GWEN IFILL: Back here in Tampa, the story of these conventions happened beyond the floor behind us. That's why every night we’ll be tracking the daily buzz with NewsHour political editor Christina Bellantoni.
Christina, welcome. This campaign has -- this convention has shrunk. But there’s always something else going on.
In this case, we saw Jeff Brown talk about those thousands of people who turned out to hear Ron Paul at the Sun Dome yesterday. Is there something else going on inside here, too, with Ron Paul delegates?
CHRISTINA BELLANTONI, political editor: Yes, absolutely. Even though there wasn’t a formal convention program today, there were people that are supporting Ron Paul that are delegates from Oregon, from Maine, from all different states that are saying they’re not really sure what they’re going to do when it comes to that roll call vote.
The Romney folks say that they’re very confident that this is not going to be a big issue that prevents him from getting the nomination, but these are people that are still very passionate for the Paul movement, and they feel like he was slighted, even though they’re going to play this tribute video to him.
GWEN IFILL: You know, the interesting thing also with the Ron Paul folks is they are very lively on social media. They will -- they’ll tweet the heck out of something if they’re not happy.
Is that going on?
CHRISTINA BELLANTONI: Absolutely. What some of these delegates are talking about is how they think that the movement itself could, if you pick up some independents, if you pick up some Democrats, that could create a whole new party. There’s a lot of discussion about that, where does the Republican Party go from here, you know, something we’re obviously taking a look at tonight.
Is that something that they could tap into, that next generation, and perhaps peel some votes away from Republicans, peel some votes away from the Democrats.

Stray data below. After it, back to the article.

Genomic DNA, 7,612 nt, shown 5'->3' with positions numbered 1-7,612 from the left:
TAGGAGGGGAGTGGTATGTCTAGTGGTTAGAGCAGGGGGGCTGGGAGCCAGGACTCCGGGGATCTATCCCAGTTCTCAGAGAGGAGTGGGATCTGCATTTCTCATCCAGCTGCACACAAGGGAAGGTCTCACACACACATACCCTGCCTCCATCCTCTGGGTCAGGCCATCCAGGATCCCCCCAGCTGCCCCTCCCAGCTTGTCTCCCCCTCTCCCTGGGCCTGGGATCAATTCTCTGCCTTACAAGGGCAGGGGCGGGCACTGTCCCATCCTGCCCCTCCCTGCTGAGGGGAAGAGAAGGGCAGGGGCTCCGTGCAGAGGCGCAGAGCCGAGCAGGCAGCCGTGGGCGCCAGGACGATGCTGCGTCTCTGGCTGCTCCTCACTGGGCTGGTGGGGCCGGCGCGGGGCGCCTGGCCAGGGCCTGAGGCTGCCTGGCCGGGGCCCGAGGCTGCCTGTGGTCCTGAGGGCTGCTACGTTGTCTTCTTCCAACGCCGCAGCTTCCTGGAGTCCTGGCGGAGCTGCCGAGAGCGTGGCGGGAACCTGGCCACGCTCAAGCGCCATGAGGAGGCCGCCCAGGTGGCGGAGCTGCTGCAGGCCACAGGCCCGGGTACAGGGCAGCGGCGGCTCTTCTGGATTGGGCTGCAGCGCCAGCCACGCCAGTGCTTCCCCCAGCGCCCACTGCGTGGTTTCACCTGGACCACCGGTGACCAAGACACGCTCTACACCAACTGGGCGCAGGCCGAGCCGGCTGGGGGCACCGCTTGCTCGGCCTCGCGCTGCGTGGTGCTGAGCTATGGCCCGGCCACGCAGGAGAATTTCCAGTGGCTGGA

JUDY WOODRUFF: And that’s what I wanted to ask you about, Christina, because many of those -- in fact, most of the Ron Paul supporters tend to be younger generation. And yet the Republicans have had a tough time, certainly Obama did much better in the last election with young people.
What do you -- what do you -- what are we seeing this time?
CHRISTINA BELLANTONI: Well, there have definitely been a lot of people, you know, particularly at the Sun Dome event. But it’s not just that. There’s a lot of just energy among this Paul movement.
But when the Republicans say that they’re trying to do a lot of outreach to younger people, they’re really making a point to showcase, for example, Mitt Romney’s sons that are out there on the campaign trail a lot.
They’re trying to take that message and really, what they’re doing with the convention here, trying to make it more open to social media -- making sure that’s not just people home with the television they’re watching -- and all kinds of other ways as well.
GWEN IFILL: Interesting little detail today, Charlie Crist, the former governor of this state, Florida, announced today -- he was a Republican once upon a time -- he’s endorsing and speaking at the Democratic National Convention.
CHRISTINA BELLANTONI: Yes, you sort of have each guy -- each convention has their flipper, if you will. You have Archer Davis, who’s a former Democrat, is going to speaking here this week. And then obviously the former governor of Florida.
What’s interesting about this is that one of the reasons Charlie Crist is not a senator from Florida today because he embraced President Obama physically, literally and figuratively with the stimulus program in 2009.
That was one of the first trips; the president went down there. They did this big hug that then was used as an attack against Charlie Crist later. So it’s not all that surprising that the Republicans, of course, scoff at it.
JUDY WOODRUFF: It’s fair to say there’s a little bit of bitterness on the part of Republicans toward Charlie Crist.
CHRISTINA BELLANTONI: You think. But he is, you know, he’s moderate, and that’s something --
JUDY WOODRUFF: Christina, you’re going to be reminding us of all the things we should be watching online.
CHRISTINA BELLANTONI: Yes, well, absolutely. The NewsHour has this enormous all-access pass effort that you guys are both participating in. We do the political checklist every day in our live stream. We obviously have an active Twitter feed -- that’s @newshour. And then, of course, just our live stream 24 hours a day. So make sure to check that out.
GWEN IFILL: Thank you, Christina.
JUDY WOODRUFF: Everywhere you look. Thank you